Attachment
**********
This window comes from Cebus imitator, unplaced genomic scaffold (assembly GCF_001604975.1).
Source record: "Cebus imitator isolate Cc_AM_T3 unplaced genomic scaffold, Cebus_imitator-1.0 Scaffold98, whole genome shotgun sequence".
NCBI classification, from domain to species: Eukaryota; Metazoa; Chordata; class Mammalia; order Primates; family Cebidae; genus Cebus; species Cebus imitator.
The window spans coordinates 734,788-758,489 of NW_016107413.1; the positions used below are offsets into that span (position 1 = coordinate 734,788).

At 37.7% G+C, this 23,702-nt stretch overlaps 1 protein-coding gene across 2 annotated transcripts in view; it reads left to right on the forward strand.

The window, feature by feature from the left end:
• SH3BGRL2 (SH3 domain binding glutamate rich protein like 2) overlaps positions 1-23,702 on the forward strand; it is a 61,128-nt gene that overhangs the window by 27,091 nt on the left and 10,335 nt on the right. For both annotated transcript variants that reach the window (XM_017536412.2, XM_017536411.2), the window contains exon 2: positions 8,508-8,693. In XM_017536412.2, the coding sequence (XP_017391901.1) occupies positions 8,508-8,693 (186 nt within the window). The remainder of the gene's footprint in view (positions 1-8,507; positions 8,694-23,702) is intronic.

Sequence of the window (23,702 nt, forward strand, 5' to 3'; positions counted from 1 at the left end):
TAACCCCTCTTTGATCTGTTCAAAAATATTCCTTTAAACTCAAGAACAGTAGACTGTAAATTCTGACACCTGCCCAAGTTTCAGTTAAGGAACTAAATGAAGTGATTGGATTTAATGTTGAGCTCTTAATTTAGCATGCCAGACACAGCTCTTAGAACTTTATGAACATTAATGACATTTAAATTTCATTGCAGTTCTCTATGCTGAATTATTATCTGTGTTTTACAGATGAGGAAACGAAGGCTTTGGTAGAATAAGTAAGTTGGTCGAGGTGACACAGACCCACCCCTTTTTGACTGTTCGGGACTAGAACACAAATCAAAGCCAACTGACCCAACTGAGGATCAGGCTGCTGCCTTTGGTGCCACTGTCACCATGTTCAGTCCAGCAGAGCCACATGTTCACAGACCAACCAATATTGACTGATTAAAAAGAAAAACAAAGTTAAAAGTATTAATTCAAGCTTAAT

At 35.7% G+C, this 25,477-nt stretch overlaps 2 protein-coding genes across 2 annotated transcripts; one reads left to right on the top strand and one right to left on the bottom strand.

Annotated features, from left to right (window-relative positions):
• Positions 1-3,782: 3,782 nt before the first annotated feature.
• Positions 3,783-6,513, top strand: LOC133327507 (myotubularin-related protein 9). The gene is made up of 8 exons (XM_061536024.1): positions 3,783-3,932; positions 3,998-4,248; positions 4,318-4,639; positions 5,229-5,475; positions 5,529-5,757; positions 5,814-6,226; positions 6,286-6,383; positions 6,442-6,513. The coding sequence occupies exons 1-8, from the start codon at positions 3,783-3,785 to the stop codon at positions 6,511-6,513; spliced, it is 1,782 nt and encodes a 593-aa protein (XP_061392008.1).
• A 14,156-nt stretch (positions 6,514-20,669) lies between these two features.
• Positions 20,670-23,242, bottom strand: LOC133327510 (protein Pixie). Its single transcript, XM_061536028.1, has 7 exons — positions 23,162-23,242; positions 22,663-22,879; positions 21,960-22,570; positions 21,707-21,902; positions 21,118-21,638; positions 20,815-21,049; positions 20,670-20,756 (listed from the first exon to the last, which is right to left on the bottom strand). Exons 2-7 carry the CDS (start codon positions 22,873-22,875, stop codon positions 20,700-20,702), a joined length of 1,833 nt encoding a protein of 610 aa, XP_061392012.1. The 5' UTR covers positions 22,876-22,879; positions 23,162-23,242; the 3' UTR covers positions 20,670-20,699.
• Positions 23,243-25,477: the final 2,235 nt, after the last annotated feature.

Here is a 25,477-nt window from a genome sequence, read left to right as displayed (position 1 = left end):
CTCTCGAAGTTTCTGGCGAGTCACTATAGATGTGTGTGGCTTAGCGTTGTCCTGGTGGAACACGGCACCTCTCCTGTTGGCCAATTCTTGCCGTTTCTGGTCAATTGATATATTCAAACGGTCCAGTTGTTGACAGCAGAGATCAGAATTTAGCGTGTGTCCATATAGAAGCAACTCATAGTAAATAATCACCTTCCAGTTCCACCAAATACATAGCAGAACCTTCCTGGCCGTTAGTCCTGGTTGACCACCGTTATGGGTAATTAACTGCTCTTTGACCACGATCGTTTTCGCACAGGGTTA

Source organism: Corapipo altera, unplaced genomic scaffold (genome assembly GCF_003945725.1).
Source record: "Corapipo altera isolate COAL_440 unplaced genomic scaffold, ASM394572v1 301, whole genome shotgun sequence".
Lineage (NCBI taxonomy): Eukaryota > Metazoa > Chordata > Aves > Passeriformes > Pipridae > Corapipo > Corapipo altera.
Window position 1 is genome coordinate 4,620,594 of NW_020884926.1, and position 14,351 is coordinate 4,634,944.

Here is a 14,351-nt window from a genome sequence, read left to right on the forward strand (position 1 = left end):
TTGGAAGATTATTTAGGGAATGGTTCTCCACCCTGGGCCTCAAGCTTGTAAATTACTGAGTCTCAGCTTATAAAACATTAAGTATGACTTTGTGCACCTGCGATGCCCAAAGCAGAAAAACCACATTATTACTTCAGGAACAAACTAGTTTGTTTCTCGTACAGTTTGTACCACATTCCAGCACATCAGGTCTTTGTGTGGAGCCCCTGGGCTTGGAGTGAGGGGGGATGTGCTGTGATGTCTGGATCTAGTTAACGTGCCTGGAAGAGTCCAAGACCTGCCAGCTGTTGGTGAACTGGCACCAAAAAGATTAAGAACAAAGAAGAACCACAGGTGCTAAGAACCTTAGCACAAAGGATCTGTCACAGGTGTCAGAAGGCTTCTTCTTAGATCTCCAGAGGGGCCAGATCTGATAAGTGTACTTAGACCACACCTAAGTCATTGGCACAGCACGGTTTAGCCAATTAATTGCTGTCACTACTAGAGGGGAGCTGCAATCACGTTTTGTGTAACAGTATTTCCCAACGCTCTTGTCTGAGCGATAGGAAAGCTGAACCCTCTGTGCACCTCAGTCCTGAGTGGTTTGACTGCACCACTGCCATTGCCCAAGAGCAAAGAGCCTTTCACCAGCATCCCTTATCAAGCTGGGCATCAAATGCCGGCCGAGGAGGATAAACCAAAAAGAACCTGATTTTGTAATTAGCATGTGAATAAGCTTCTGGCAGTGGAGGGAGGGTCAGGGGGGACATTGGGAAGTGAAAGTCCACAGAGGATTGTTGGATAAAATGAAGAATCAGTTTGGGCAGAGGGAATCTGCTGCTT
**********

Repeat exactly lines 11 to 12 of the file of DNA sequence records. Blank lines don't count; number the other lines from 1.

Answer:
Annotated features, from left to right (window-relative positions):
• Positions 1-3,782: 3,782 nt before the first annotated feature.